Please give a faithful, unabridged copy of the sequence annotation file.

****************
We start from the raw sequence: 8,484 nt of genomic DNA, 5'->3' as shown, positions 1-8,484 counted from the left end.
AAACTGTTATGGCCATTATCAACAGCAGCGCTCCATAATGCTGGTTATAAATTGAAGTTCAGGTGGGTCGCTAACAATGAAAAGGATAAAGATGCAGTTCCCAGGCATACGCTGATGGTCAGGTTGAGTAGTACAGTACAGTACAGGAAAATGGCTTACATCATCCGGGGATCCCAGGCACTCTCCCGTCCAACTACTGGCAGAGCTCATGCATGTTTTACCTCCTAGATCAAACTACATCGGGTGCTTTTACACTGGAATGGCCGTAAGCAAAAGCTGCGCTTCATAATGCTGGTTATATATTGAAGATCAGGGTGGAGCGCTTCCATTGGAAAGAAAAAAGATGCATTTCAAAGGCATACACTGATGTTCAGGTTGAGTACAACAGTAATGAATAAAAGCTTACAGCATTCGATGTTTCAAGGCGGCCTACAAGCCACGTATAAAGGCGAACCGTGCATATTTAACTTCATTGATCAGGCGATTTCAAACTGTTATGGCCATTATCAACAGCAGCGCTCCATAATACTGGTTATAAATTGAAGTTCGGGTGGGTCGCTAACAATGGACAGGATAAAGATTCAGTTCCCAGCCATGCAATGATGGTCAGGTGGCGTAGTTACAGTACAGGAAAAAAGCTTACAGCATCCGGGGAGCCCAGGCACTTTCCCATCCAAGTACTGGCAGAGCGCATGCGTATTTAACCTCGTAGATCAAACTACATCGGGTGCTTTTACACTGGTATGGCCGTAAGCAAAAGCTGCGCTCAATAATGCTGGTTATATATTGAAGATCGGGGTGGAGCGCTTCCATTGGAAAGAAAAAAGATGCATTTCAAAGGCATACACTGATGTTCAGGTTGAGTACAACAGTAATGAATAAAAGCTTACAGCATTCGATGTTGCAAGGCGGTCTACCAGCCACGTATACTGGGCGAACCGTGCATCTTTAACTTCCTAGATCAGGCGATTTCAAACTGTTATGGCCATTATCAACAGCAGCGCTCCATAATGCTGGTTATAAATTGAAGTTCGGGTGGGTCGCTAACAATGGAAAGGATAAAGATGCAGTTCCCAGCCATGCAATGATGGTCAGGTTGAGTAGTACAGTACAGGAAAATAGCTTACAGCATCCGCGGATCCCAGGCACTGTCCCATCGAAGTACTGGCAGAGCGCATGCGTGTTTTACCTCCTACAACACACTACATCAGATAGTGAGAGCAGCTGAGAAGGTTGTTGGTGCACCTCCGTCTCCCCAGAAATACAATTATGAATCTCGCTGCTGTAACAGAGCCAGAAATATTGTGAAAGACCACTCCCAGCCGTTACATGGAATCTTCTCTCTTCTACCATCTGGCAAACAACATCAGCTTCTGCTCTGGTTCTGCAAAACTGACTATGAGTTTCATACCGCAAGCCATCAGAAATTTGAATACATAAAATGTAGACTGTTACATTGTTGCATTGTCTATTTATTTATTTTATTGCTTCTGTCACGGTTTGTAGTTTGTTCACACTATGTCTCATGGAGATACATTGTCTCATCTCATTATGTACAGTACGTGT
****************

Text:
We start from the raw sequence: 8,484 nt of genomic DNA, 5'->3' as shown, positions 1-8,484 counted from the left end.
AAACTGTTATGGCCATTATCAACAGCAGCGCTCCATAATGCTGGTTATAAATTGAAGTTCAGGTGGGTCGCTAACAATGAAAAGGATAAAGATGCAGTTCCCAGGCATACGCTGATGGTCAGGTTGAGTAGTACAGTACAGTACAGGAAAATGGCTTACATCATCCGGGGATCCCAGGCACTCTCCCGTCCAACTACTGGCAGAGCTCATGCATGTTTTACCTCCTAGATCAAACTACATCGGGTGCTTTTACACTGGAATGGCCGTAAGCAAAAGCTGCGCTTCATAATGCTGGTTATATATTGAAGATCAGGGTGGAGCGCTTCCATTGGAAAGAAAAAAGATGCATTTCAAAGGCATACACTGATGTTCAGGTTGAGTACAACAGTAATGAATAAAAGCTTACAGCATTCGATGTTTCAAGGCGGCCTACAAGCCACGTATAAAGGCGAACCGTGCATATTTAACTTCATTGATCAGGCGATTTCAAACTGTTATGGCCATTATCAACAGCAGCGCTCCATAATACTGGTTATAAATTGAAGTTCGGGTGGGTCGCTAACAATGGACAGGATAAAGATTCAGTTCCCAGCCATGCAATGATGGTCAGGTGGCGTAGTTACAGTACAGGAAAAAAGCTTACAGCATCCGGGGAGCCCAGGCACTTTCCCATCCAAGTACTGGCAGAGCGCATGCGTATTTAACCTCGTAGATCAAACTACATCGGGTGCTTTTACACTGGTATGGCCGTAAGCAAAAGCTGCGCTCAATAATGCTGGTTATATATTGAAGATCGGGGTGGAGCGCTTCCATTGGAAAGAAAAAAGATGCATTTCAAAGGCATACACTGATGTTCAGGTTGAGTACAACAGTAATGAATAAAAGCTTACAGCATTCGATGTTGCAAGGCGGTCTACCAGCCACGTATACTGGGCGAACCGTGCATCTTTAACTTCCTAGATCAGGCGATTTCAAACTGTTATGGCCATTATCAACAGCAGCGCTCCATAATGCTGGTTATAAATTGAAGTTCGGGTGGGTCGCTAACAATGGAAAGGATAAAGATGCAGTTCCCAGCCATGCAATGATGGTCAGGTTGAGTAGTACAGTACAGGAAAATAGCTTACAGCATCCGCGGATCCCAGGCACTGTCCCATCGAAGTACTGGCAGAGCGCATGCGTGTTTTACCTCCTACAACACACTACATCAGATAGTGAGAGCAGCTGAGAAGGTTGTTGGTGCACCTCCGTCTCCCCAGAAATACAATTATGAATCTCGCTGCTGTAACAGAGCCAGAAATATTGTGAAAGACCACTCCCAGCCGTTACATGGAATCTTCTCTCTTCTACCATCTGGCAAACAACATCAGCTTCTGCTCTGGTTCTGCAAAACTGACTATGAGTTTCATACCGCAAGCCATCAGAAATTTGAATACATAAAATGTAGACTGTTACATTGTTGCATTGTCTATTTATTTATTTTATTGCTTCTGTCACGGTTTGTAGTTTGTTCACACTATGTCTCATGGAGATACATTGTCTCATCTCATTATGTACAGTACGTGT